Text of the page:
Nine confirmed cases of the mumps have been confirmed at the University of Arkansas at Fayetteville this fall semester, with additional cases still being investigated.
Student health center officials are working closely with the Department of Health to stop the spread of mumps.
Those who may have been exposed — or identified as having a higher-risk of contracting the virus — have received additional communication and directives directly from the health center or the Arkansas Department of Health.
Mumps is a contagious disease caused by a virus, and is best known for the puffy cheeks and tender, swollen jaw it causes. The virus is easily spread through coughing and sneezing, as well as from sharing food, drinks and vaping devices. It may take up to 26 days for a person to get sick after they have been infected.
The best way to protect against mumps is to get the measles, mumps and rubella vaccine, also known as the MMR, as well as practicing effective respiratory hygiene — washing hands often, covering coughs and sneezes, disinfecting surfaces, not sharing food and drinks.
The Centers for Disease Control recommends those born in 1957 or later receive two-doses of the MMR vaccine. Anyone born before 1957 is considered to be immune from mumps.
The university said in a statement that any person without the recommended two-doses of the MMR vaccine will either need to be vaccinated immediately or be excluded from classes and class activities until transmission is no longer occurring on campus, per ADH requirement.
Members of the campus community that are known to lack two doses of the MMR vacine have received additional communication and directives directly from the health center or the Arkansas Department of Health.
"The health, safety and well-being of our campus community are our top priorities," said Dr. Huda Sharaf, medical director for the health center. "We are taking every precaution necessary to ensure students, faculty and staff have the best information and resources available to protect themselves and others."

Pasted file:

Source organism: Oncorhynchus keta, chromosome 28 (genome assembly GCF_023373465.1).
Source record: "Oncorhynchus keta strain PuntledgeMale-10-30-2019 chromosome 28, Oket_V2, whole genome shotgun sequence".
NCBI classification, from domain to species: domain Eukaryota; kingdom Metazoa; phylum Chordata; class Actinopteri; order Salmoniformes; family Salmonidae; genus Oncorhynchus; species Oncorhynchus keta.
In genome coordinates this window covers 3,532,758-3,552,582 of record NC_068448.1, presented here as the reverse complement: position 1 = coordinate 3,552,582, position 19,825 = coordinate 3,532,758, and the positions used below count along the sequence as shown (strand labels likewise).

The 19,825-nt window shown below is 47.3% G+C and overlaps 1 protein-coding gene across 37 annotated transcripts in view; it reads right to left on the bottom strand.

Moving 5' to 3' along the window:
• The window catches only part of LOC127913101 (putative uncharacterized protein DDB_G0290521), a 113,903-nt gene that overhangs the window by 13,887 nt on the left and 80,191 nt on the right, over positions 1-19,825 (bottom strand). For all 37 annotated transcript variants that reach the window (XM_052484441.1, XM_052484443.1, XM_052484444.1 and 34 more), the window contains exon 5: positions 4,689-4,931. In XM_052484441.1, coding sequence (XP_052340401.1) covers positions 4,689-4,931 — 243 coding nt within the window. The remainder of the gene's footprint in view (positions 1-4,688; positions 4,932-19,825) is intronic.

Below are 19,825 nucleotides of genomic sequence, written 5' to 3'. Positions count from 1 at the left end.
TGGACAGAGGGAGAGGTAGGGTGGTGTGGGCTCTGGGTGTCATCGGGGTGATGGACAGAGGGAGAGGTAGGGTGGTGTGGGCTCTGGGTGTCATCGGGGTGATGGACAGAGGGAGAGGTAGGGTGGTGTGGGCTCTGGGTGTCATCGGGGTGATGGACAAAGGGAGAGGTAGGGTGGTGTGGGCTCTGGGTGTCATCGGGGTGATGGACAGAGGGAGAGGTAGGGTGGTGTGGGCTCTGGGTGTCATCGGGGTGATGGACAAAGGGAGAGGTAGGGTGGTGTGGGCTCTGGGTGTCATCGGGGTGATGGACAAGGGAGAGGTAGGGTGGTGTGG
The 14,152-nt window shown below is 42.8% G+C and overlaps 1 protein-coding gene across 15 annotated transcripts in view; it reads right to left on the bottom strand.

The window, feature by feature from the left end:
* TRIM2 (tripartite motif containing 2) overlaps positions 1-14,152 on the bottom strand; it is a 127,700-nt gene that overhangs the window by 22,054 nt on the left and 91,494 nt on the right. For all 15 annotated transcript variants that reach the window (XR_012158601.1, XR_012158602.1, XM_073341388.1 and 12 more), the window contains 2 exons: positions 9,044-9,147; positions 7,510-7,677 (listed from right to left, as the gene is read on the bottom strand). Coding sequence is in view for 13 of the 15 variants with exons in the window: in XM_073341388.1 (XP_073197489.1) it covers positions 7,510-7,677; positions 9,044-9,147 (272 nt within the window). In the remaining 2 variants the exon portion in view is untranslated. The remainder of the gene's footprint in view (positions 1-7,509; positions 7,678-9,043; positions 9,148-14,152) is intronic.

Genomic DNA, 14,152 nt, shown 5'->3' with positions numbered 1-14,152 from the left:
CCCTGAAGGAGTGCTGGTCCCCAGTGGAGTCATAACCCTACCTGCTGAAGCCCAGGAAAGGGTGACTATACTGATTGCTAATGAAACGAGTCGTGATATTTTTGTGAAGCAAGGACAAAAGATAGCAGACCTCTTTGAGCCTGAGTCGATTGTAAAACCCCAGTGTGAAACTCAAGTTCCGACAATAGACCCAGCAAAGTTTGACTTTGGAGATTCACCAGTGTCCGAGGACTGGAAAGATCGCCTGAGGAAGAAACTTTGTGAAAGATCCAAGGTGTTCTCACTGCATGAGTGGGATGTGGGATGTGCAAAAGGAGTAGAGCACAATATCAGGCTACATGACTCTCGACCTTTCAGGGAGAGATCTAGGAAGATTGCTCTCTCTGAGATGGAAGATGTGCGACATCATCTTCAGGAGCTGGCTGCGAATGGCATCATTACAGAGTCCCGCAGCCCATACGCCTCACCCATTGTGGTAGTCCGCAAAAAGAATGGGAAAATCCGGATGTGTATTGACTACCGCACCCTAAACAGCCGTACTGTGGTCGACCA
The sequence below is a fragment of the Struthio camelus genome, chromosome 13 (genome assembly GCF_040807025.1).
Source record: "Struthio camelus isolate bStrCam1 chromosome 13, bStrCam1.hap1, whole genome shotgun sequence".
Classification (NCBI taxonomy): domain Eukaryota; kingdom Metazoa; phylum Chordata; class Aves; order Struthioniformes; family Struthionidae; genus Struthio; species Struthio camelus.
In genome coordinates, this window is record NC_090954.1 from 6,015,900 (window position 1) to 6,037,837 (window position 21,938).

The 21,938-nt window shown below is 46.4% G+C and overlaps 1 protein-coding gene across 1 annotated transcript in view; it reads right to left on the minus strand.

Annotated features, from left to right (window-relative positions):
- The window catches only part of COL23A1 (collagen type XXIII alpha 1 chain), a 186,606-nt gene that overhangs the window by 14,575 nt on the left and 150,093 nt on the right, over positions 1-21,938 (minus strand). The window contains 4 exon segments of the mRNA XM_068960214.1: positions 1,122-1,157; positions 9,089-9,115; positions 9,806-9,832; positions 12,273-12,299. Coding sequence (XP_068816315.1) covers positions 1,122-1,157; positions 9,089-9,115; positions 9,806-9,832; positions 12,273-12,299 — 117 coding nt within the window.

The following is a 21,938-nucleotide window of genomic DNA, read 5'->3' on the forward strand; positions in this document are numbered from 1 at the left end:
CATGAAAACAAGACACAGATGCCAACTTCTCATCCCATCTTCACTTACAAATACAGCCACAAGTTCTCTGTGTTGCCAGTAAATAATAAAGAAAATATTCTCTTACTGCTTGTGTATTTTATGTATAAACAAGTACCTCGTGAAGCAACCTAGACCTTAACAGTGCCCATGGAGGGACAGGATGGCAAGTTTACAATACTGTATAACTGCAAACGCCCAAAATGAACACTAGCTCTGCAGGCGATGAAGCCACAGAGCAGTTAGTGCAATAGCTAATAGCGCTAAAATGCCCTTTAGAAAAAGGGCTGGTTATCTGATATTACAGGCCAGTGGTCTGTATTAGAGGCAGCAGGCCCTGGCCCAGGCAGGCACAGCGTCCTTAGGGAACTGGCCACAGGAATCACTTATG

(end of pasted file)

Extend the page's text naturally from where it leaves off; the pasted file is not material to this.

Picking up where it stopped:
Although there is no treatment from mumps, those vaccinated with two doses of MMR vaccine are 88 percent less likely to contract the virus.
While the MMR vaccine prevents most cases, some people who received two doses of MMR can still get mumps, especially if they have prolonged, close contact with someone who is infected. However, they will likely have less severe symptoms than an unvaccinated person.
A MMR vaccine booster is also available for anyone who has already had the recommended two doses, and wants to take additional steps to protect themselves. The MMR vaccine booster costs $100, and can also be billed to insurance.
Mumps usually causes the following symptoms for about 7 to 10 days:
-- Muscle aches
-- Loss of appetite (not wanting to eat)
-- Swollen glands under the ears or jaw
Some people who get mumps do not have symptoms. Others may feel sick but will not have swollen glands.
Mumps can be serious, but most people recover completely within a few weeks. Someone with mumps is considered most contagious three days before the onset of symptoms, and until five days after jaw swelling develops.
People who believe they have been exposed to mumps, or experience symptoms, should isolate themselves from others and call a medical provider right away.
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